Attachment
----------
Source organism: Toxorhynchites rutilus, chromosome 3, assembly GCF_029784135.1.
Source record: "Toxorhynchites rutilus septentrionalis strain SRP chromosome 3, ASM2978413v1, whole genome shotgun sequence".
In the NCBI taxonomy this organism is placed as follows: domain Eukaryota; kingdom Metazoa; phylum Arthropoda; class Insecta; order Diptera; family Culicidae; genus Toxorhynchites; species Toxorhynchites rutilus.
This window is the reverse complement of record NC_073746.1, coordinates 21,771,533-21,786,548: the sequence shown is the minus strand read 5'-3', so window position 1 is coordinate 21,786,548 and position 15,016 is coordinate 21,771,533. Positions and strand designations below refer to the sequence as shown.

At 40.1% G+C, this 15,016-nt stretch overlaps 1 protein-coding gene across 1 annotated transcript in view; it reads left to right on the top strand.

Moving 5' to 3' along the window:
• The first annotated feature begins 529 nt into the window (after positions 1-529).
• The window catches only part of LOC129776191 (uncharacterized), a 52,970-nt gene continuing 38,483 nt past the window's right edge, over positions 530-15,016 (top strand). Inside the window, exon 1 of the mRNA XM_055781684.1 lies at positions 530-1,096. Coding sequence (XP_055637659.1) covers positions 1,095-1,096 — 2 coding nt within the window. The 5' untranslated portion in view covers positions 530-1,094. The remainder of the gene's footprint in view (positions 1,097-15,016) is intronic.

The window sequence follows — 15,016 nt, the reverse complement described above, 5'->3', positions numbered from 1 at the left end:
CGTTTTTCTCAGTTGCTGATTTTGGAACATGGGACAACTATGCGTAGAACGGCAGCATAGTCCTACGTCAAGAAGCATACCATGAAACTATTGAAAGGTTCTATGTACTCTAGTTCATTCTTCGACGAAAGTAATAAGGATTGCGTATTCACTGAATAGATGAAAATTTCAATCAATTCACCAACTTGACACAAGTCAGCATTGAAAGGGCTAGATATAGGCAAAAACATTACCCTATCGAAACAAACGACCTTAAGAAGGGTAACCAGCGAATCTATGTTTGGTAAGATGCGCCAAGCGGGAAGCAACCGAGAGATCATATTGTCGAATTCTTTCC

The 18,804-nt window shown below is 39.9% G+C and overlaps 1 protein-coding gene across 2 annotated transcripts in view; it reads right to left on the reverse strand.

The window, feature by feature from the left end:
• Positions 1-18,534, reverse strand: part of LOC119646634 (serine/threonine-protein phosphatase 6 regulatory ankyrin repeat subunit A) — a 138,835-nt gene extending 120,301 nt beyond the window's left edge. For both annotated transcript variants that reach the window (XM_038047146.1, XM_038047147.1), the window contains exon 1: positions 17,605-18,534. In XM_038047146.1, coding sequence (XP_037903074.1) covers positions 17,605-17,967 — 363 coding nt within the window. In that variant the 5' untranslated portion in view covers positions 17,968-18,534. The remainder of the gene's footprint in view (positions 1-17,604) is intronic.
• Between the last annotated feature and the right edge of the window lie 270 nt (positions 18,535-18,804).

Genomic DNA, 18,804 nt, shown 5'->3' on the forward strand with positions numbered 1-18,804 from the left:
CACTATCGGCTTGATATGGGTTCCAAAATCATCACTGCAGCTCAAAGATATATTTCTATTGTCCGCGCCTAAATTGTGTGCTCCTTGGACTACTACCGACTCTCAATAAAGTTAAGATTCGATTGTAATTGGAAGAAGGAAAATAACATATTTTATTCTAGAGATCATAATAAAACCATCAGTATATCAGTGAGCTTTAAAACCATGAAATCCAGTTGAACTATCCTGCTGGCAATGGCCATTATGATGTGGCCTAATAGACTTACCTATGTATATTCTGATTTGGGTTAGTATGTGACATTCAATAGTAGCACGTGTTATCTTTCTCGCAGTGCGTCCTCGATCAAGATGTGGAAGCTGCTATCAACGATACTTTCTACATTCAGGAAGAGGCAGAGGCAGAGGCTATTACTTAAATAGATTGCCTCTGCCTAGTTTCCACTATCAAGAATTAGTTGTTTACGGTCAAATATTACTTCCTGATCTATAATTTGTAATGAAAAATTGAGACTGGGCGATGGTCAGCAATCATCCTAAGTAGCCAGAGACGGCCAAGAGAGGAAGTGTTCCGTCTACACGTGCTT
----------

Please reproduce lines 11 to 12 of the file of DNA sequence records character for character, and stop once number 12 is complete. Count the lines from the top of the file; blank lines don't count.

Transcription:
The 18,804-nt window shown below is 39.9% G+C and overlaps 1 protein-coding gene across 2 annotated transcripts in view; it reads right to left on the reverse strand.

The window, feature by feature from the left end: